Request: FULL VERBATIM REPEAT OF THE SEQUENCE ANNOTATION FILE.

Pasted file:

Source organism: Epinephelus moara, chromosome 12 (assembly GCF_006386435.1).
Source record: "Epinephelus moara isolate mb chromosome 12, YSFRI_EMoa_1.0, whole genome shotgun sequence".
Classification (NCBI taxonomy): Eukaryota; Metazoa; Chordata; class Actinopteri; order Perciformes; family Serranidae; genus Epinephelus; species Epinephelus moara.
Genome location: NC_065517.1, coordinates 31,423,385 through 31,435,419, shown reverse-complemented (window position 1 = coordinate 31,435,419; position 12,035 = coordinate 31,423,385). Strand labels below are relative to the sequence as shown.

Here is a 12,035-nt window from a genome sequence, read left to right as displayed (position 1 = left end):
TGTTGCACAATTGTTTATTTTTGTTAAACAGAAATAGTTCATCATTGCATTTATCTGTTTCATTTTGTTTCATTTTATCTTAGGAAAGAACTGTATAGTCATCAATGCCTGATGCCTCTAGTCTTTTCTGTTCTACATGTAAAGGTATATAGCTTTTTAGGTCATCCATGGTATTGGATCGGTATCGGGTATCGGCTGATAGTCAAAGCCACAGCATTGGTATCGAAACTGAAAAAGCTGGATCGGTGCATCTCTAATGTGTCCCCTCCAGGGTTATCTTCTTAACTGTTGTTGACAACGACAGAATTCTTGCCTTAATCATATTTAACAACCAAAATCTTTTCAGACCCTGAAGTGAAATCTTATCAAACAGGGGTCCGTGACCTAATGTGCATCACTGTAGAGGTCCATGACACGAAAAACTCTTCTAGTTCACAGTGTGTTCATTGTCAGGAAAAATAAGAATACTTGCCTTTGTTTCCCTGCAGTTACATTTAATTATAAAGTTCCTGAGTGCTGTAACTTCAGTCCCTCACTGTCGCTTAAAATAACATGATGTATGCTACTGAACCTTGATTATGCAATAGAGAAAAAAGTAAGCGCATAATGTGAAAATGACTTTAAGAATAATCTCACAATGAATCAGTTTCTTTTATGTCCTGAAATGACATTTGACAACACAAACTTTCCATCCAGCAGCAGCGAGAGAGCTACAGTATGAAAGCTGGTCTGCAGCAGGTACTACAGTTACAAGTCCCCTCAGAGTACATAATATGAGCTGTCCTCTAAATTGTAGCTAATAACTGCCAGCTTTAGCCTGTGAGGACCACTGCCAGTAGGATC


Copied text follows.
Source organism: Epinephelus moara, chromosome 12 (assembly GCF_006386435.1).
Source record: "Epinephelus moara isolate mb chromosome 12, YSFRI_EMoa_1.0, whole genome shotgun sequence".
Classification (NCBI taxonomy): Eukaryota; Metazoa; Chordata; class Actinopteri; order Perciformes; family Serranidae; genus Epinephelus; species Epinephelus moara.
Genome location: NC_065517.1, coordinates 31,423,385 through 31,435,419, shown reverse-complemented (window position 1 = coordinate 31,435,419; position 12,035 = coordinate 31,423,385). Strand labels below are relative to the sequence as shown.

Here is a 12,035-nt window from a genome sequence, read left to right as displayed (position 1 = left end):
TGTTGCACAATTGTTTATTTTTGTTAAACAGAAATAGTTCATCATTGCATTTATCTGTTTCATTTTGTTTCATTTTATCTTAGGAAAGAACTGTATAGTCATCAATGCCTGATGCCTCTAGTCTTTTCTGTTCTACATGTAAAGGTATATAGCTTTTTAGGTCATCCATGGTATTGGATCGGTATCGGGTATCGGCTGATAGTCAAAGCCACAGCATTGGTATCGAAACTGAAAAAGCTGGATCGGTGCATCTCTAATGTGTCCCCTCCAGGGTTATCTTCTTAACTGTTGTTGACAACGACAGAATTCTTGCCTTAATCATATTTAACAACCAAAATCTTTTCAGACCCTGAAGTGAAATCTTATCAAACAGGGGTCCGTGACCTAATGTGCATCACTGTAGAGGTCCATGACACGAAAAACTCTTCTAGTTCACAGTGTGTTCATTGTCAGGAAAAATAAGAATACTTGCCTTTGTTTCCCTGCAGTTACATTTAATTATAAAGTTCCTGAGTGCTGTAACTTCAGTCCCTCACTGTCGCTTAAAATAACATGATGTATGCTACTGAACCTTGATTATGCAATAGAGAAAAAAGTAAGCGCATAATGTGAAAATGACTTTAAGAATAATCTCACAATGAATCAGTTTCTTTTATGTCCTGAAATGACATTTGACAACACAAACTTTCCATCCAGCAGCAGCGAGAGAGCTACAGTATGAAAGCTGGTCTGCAGCAGGTACTACAGTTACAAGTCCCCTCAGAGTACATAATATGAGCTGTCCTCTAAATTGTAGCTAATAACTGCCAGCTTTAGCCTGTGAGGACCACTGCCAGTAGGATC